So, as you can see, it involves a high level of technical knowledge. At the same time, you don’t need to be a full-on developer. Technical skills aside, a healthy dose of business acumen is also necessary.

Well, what about the money? FlexJobs states that the average salary for a Senior Business Analyst is $57,000 – $90,000.

UX (User Experience) Researcher

One of the “newer” tech jobs. UX Design and Research are EXPLODING at the moment. What’s handy about this profession is that it requires a lot of skills that are transferrable from other professions (such as aspects of digital and performance marketing). Specifically, UX Research analyse websites and sales processes before recommending solutions to increase customer satisfaction and increase revenue. Actually, it even goes beyond revenue – UX isn’t just for websites, it’s for just about every piece of technology handled by humans.

This job can be “fully digital”, but plenty of researchers also get together in person. Since that’s not always possible, it’s also a very viable “remote” career.

What’s the compensation? Payscale.com says EUR 46,000 per year (if you’re American, convert it yourself – I’m too lazy).

Teleradiologist

A what?

Basically, a radiologist who works remotely. Traditionally, the majority of health care jobs could only be done in a specific location. Doctors, nurses, medical specialists etc… Teleradiology is that little bit different. Their input is needed on X-rays which are normally sent to them, making it a very viable remote career.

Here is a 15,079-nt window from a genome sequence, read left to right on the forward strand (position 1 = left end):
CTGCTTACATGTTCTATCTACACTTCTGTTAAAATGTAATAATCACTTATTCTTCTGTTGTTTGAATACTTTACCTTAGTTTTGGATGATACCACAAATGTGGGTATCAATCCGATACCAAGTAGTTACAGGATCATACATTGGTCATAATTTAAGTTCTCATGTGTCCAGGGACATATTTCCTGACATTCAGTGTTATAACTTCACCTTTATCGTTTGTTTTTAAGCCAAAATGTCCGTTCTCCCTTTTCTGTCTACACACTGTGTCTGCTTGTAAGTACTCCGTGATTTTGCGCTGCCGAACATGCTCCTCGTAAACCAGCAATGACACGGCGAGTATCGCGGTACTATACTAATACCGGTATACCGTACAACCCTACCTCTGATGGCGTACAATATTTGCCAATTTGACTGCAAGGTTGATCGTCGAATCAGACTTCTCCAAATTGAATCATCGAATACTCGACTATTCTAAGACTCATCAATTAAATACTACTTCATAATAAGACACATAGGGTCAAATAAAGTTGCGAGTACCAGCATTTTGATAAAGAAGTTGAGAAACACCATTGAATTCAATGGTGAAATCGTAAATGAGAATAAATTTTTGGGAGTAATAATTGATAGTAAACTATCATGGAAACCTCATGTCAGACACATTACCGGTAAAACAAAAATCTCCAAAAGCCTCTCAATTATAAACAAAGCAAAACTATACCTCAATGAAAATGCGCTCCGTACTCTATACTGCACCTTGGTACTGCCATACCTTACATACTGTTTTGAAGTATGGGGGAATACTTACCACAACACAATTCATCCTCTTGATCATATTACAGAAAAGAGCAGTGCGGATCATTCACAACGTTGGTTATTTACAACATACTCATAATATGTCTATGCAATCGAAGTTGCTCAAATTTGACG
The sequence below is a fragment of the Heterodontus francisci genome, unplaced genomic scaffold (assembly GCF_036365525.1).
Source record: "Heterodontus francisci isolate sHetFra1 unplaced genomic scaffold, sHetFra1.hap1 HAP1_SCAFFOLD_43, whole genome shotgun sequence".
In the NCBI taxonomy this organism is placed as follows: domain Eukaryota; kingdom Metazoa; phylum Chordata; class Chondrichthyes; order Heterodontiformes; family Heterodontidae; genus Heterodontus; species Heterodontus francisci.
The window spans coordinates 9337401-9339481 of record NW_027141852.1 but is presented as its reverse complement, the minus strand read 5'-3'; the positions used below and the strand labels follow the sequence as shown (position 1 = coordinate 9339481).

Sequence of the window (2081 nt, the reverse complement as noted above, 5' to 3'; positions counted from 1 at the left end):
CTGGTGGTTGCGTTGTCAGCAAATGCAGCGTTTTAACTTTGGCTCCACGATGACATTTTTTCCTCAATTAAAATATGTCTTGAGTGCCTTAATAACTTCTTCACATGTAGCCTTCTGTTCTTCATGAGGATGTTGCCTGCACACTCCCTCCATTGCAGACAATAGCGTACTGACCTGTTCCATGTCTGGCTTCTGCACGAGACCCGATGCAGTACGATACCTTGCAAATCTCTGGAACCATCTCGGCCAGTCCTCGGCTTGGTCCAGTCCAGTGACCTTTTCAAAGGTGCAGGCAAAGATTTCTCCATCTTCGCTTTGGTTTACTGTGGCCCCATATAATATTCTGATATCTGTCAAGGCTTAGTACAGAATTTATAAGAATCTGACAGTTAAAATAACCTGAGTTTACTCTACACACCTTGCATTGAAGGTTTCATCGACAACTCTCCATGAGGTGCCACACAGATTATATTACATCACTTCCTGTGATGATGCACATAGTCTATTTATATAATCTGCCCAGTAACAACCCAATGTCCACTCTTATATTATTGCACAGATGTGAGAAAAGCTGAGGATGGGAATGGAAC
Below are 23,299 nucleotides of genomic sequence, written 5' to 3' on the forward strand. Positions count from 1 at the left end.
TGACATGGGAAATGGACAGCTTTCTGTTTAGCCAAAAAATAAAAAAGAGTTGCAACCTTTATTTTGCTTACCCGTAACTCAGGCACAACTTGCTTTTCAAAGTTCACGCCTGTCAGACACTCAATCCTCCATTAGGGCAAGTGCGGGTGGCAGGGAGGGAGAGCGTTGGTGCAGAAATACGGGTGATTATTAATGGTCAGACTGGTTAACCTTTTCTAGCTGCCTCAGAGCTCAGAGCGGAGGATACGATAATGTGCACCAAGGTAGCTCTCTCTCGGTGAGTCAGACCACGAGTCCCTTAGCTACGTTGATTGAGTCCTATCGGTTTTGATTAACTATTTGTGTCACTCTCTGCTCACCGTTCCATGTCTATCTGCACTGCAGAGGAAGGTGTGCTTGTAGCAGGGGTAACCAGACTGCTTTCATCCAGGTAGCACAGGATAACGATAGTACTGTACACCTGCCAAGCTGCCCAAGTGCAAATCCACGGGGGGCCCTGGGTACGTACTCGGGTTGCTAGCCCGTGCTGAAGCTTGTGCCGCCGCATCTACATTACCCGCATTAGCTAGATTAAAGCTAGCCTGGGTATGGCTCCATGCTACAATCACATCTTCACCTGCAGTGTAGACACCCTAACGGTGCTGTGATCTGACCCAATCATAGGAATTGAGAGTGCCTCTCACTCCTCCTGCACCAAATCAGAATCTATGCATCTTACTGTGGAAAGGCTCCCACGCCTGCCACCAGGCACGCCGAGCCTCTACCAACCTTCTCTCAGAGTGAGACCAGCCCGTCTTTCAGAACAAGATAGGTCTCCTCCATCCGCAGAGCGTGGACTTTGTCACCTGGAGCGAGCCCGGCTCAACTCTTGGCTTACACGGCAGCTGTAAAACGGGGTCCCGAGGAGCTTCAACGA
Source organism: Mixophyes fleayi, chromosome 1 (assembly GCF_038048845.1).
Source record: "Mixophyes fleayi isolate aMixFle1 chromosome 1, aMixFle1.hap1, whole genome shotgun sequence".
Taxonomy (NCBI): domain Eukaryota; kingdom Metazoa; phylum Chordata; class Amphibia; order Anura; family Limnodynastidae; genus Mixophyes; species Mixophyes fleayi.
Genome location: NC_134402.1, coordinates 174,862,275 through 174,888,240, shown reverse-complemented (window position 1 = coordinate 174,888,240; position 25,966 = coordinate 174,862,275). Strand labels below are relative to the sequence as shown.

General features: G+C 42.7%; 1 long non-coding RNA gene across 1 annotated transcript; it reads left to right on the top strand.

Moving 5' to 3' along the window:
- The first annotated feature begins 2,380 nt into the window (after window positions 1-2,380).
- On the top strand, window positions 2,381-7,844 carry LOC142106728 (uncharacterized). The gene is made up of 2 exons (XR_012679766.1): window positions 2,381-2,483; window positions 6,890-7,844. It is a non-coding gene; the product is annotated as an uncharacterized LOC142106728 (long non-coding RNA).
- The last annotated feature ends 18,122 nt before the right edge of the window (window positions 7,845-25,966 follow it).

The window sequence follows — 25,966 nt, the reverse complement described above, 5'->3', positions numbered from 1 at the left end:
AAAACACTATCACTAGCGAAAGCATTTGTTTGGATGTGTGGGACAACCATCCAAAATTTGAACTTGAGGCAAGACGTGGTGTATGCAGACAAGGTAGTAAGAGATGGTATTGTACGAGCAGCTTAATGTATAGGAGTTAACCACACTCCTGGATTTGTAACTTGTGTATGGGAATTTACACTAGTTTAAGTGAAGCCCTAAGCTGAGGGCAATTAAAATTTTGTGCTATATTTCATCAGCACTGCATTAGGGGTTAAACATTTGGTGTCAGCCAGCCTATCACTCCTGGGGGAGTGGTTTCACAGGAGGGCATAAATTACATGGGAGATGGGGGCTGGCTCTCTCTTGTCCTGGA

Of course, this particular role is quite rare at the moment.

What’s the compensation? US$100,000 – $400,000 per year, apparently (thanks, FlexJobs).

DevOps Engineer

Probably the least surprising job when it comes to telecommute-friendliness. It’s an IT job. As a highly skilled profession, they work closely with software developers and other tech staff to oversee code releases. This is a role where you have to break the barriers between development, testing and operations. Basically, you hold the digital presence of a company together.

And of course, since it’s all on a computer there’s really very little need to work in an actual office.

How much $$? According to FlexJobs, the average salary is US$80,000-US$100,000.

What Can Digital Nomad Communities Do for Me?

For the introverts among us, the following is unfortunately true: people need people.

Human beings are social animals. Even those of us who prefer limited social contact need it sometimes. That’s why online communities have always been popular and will always remain popular.

That’s also why online communities based on specific niches and interests do well (if that niche is big enough).